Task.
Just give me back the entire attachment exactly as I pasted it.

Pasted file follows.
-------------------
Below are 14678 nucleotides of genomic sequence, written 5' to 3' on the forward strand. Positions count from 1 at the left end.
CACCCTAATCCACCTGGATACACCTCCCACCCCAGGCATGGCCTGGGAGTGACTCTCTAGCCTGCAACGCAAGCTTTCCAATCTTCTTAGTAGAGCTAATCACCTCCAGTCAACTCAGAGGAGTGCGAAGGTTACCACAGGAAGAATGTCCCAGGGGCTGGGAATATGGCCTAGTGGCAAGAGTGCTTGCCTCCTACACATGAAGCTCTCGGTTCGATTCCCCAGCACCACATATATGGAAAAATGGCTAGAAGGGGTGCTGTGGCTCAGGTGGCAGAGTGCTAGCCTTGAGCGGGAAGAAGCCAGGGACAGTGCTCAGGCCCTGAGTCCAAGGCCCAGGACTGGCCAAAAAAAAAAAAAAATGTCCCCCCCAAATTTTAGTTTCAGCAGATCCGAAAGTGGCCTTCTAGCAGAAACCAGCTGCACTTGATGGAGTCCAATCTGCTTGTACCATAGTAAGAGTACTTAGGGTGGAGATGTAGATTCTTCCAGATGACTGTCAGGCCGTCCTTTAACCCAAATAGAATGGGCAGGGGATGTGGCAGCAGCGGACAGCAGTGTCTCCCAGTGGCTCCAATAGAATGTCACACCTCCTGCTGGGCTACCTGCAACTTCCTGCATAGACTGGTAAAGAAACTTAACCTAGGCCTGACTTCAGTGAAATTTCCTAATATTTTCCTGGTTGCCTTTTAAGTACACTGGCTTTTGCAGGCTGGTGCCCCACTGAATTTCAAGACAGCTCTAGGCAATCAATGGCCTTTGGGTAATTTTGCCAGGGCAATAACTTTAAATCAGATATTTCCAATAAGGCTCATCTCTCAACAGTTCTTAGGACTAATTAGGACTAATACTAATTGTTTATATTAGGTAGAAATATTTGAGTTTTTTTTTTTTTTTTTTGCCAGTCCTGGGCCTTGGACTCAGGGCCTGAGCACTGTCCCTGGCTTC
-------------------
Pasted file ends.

Below are 14678 nucleotides of genomic sequence, written 5' to 3' on the forward strand. Positions count from 1 at the left end.
CACCCTAATCCACCTGGATACACCTCCCACCCCAGGCATGGCCTGGGAGTGACTCTCTAGCCTGCAACGCAAGCTTTCCAATCTTCTTAGTAGAGCTAATCACCTCCAGTCAACTCAGAGGAGTGCGAAGGTTACCACAGGAAGAATGTCCCAGGGGCTGGGAATATGGCCTAGTGGCAAGAGTGCTTGCCTCCTACACATGAAGCTCTCGGTTCGATTCCCCAGCACCACATATATGGAAAAATGGCTAGAAGGGGTGCTGTGGCTCAGGTGGCAGAGTGCTAGCCTTGAGCGGGAAGAAGCCAGGGACAGTGCTCAGGCCCTGAGTCCAAGGCCCAGGACTGGCCAAAAAAAAAAAAAAATGTCCCCCCCAAATTTTAGTTTCAGCAGATCCGAAAGTGGCCTTCTAGCAGAAACCAGCTGCACTTGATGGAGTCCAATCTGCTTGTACCATAGTAAGAGTACTTAGGGTGGAGATGTAGATTCTTCCAGATGACTGTCAGGCCGTCCTTTAACCCAAATAGAATGGGCAGGGGATGTGGCAGCAGCGGACAGCAGTGTCTCCCAGTGGCTCCAATAGAATGTCACACCTCCTGCTGGGCTACCTGCAACTTCCTGCATAGACTGGTAAAGAAACTTAACCTAGGCCTGACTTCAGTGAAATTTCCTAATATTTTCCTGGTTGCCTTTTAAGTACACTGGCTTTTGCAGGCTGGTGCCCCACTGAATTTCAAGACAGCTCTAGGCAATCAATGGCCTTTGGGTAATTTTGCCAGGGCAATAACTTTAAATCAGATATTTCCAATAAGGCTCATCTCTCAACAGTTCTTAGGACTAATTAGGACTAATACTAATTGTTTATATTAGGTAGAAATATTTGAGTTTTTTTTTTTTTTTTTTGCCAGTCCTGGGCCTTGGACTCAGGGCCTGAGCACTGTCCCTGGCTTC